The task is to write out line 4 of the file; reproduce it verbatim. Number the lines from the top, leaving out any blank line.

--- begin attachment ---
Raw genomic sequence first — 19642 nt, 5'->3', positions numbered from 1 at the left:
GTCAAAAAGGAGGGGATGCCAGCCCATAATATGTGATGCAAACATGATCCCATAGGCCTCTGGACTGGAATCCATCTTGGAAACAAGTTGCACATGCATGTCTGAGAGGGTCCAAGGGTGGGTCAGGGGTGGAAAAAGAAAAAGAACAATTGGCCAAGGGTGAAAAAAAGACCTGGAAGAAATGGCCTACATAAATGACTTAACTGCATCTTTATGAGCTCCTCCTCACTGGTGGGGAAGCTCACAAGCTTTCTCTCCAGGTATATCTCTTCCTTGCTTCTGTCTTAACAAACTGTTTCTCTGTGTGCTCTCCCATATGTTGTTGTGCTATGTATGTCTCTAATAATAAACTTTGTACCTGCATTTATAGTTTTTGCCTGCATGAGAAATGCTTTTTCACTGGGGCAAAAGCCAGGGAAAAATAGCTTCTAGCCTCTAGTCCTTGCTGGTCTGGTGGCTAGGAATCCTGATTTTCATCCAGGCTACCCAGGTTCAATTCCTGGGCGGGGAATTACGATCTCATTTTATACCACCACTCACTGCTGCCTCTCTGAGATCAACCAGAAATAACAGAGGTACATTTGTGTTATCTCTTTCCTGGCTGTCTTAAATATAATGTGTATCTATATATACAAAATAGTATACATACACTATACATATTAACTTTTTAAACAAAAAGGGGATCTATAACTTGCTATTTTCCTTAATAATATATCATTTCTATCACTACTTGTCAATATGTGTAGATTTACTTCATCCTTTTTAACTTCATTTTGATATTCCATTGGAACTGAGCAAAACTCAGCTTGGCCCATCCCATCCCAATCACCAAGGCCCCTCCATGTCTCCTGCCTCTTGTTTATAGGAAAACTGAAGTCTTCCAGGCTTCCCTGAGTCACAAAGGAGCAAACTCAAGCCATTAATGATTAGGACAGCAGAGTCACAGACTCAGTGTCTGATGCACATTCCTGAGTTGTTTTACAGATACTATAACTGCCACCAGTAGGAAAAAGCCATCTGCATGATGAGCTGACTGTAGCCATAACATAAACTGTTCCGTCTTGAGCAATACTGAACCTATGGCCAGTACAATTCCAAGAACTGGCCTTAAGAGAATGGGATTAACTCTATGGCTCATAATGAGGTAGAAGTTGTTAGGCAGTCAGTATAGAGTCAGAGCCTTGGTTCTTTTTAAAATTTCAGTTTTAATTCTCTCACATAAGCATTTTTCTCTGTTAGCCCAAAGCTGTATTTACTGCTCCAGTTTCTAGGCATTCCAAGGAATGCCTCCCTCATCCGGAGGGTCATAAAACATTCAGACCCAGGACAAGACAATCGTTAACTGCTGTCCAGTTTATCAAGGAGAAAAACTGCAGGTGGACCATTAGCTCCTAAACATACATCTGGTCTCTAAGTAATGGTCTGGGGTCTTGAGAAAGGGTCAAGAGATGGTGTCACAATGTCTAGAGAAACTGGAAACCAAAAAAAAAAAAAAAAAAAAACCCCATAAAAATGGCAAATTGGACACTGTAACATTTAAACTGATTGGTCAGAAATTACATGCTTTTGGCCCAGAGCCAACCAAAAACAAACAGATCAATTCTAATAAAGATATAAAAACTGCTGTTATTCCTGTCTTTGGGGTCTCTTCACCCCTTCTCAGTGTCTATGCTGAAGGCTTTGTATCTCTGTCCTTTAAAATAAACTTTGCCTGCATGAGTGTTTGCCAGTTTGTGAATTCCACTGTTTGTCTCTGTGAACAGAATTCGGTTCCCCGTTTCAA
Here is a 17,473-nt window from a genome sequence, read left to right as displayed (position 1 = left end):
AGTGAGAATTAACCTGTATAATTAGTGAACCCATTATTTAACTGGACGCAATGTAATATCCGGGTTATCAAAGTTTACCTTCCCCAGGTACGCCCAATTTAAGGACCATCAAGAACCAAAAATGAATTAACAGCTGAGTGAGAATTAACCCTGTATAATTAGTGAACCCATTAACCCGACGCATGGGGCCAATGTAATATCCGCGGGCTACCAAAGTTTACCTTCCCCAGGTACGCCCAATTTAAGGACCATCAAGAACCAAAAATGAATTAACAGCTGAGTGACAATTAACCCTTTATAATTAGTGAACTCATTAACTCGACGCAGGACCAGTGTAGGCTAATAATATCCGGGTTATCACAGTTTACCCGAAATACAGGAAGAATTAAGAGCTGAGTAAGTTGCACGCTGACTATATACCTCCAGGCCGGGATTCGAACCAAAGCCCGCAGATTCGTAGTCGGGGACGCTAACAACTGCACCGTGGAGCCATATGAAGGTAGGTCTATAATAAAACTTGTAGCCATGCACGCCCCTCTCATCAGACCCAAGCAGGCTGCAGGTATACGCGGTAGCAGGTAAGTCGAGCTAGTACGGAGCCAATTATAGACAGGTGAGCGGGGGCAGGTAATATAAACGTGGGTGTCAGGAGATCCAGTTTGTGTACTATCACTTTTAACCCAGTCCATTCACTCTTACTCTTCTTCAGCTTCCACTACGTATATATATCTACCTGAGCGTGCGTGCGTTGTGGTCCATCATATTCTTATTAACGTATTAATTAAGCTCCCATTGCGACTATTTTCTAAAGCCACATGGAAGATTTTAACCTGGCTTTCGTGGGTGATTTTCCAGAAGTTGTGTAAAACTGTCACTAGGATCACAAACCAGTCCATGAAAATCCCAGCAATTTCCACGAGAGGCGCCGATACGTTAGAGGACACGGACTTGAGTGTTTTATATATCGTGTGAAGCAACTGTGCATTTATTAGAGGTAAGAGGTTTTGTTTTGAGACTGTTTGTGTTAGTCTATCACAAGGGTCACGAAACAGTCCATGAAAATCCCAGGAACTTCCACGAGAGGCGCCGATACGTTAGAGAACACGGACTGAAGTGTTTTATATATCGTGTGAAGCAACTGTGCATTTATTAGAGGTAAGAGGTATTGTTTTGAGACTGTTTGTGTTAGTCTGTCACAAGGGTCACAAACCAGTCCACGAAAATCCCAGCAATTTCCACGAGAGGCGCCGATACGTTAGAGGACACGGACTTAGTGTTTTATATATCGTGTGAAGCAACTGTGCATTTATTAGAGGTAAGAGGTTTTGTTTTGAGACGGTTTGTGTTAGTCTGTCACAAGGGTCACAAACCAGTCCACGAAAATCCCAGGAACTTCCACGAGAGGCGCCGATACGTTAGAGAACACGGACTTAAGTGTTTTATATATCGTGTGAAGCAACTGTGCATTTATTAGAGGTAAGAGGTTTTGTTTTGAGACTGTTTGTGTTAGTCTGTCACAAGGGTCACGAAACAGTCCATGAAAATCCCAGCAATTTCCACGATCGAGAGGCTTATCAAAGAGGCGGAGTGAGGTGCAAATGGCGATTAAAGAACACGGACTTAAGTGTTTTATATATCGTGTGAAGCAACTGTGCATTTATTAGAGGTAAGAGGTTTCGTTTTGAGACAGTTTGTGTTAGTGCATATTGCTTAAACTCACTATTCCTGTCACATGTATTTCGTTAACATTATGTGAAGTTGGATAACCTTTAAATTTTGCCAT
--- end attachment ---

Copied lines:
AGTGAGAATTAACCTGTATAATTAGTGAACCCATTATTTAACTGGACGCAATGTAATATCCGGGTTATCAAAGTTTACCTTCCCCAGGTACGCCCAATTTAAGGACCATCAAGAACCAAAAATGAATTAACAGCTGAGTGAGAATTAACCCTGTATAATTAGTGAACCCATTAACCCGACGCATGGGGCCAATGTAATATCCGCGGGCTACCAAAGTTTACCTTCCCCAGGTACGCCCAATTTAAGGACCATCAAGAACCAAAAATGAATTAACAGCTGAGTGACAATTAACCCTTTATAATTAGTGAACTCATTAACTCGACGCAGGACCAGTGTAGGCTAATAATATCCGGGTTATCACAGTTTACCCGAAATACAGGAAGAATTAAGAGCTGAGTAAGTTGCACGCTGACTATATACCTCCAGGCCGGGATTCGAACCAAAGCCCGCAGATTCGTAGTCGGGGACGCTAACAACTGCACCGTGGAGCCATATGAAGGTAGGTCTATAATAAAACTTGTAGCCATGCACGCCCCTCTCATCAGACCCAAGCAGGCTGCAGGTATACGCGGTAGCAGGTAAGTCGAGCTAGTACGGAGCCAATTATAGACAGGTGAGCGGGGGCAGGTAATATAAACGTGGGTGTCAGGAGATCCAGTTTGTGTACTATCACTTTTAACCCAGTCCATTCACTCTTACTCTTCTTCAGCTTCCACTACGTATATATATCTACCTGAGCGTGCGTGCGTTGTGGTCCATCATATTCTTATTAACGTATTAATTAAGCTCCCATTGCGACTATTTTCTAAAGCCACATGGAAGATTTTAACCTGGCTTTCGTGGGTGATTTTCCAGAAGTTGTGTAAAACTGTCACTAGGATCACAAACCAGTCCATGAAAATCCCAGCAATTTCCACGAGAGGCGCCGATACGTTAGAGGACACGGACTTGAGTGTTTTATATATCGTGTGAAGCAACTGTGCATTTATTAGAGGTAAGAGGTTTTGTTTTGAGACTGTTTGTGTTAGTCTATCACAAGGGTCACGAAACAGTCCATGAAAATCCCAGGAACTTCCACGAGAGGCGCCGATACGTTAGAGAACACGGACTGAAGTGTTTTATATATCGTGTGAAGCAACTGTGCATTTATTAGAGGTAAGAGGTATTGTTTTGAGACTGTTTGTGTTAGTCTGTCACAAGGGTCACAAACCAGTCCACGAAAATCCCAGCAATTTCCACGAGAGGCGCCGATACGTTAGAGGACACGGACTTAGTGTTTTATATATCGTGTGAAGCAACTGTGCATTTATTAGAGGTAAGAGGTTTTGTTTTGAGACGGTTTGTGTTAGTCTGTCACAAGGGTCACAAACCAGTCCACGAAAATCCCAGGAACTTCCACGAGAGGCGCCGATACGTTAGAGAACACGGACTTAAGTGTTTTATATATCGTGTGAAGCAACTGTGCATTTATTAGAGGTAAGAGGTTTTGTTTTGAGACTGTTTGTGTTAGTCTGTCACAAGGGTCACGAAACAGTCCATGAAAATCCCAGCAATTTCCACGATCGAGAGGCTTATCAAAGAGGCGGAGTGAGGTGCAAATGGCGATTAAAGAACACGGACTTAAGTGTTTTATATATCGTGTGAAGCAACTGTGCATTTATTAGAGGTAAGAGGTTTCGTTTTGAGACAGTTTGTGTTAGTGCATATTGCTTAAACTCACTATTCCTGTCACATGTATTTCGTTAACATTATGTGAAGTTGGATAACCTTTAAATTTTGCCAT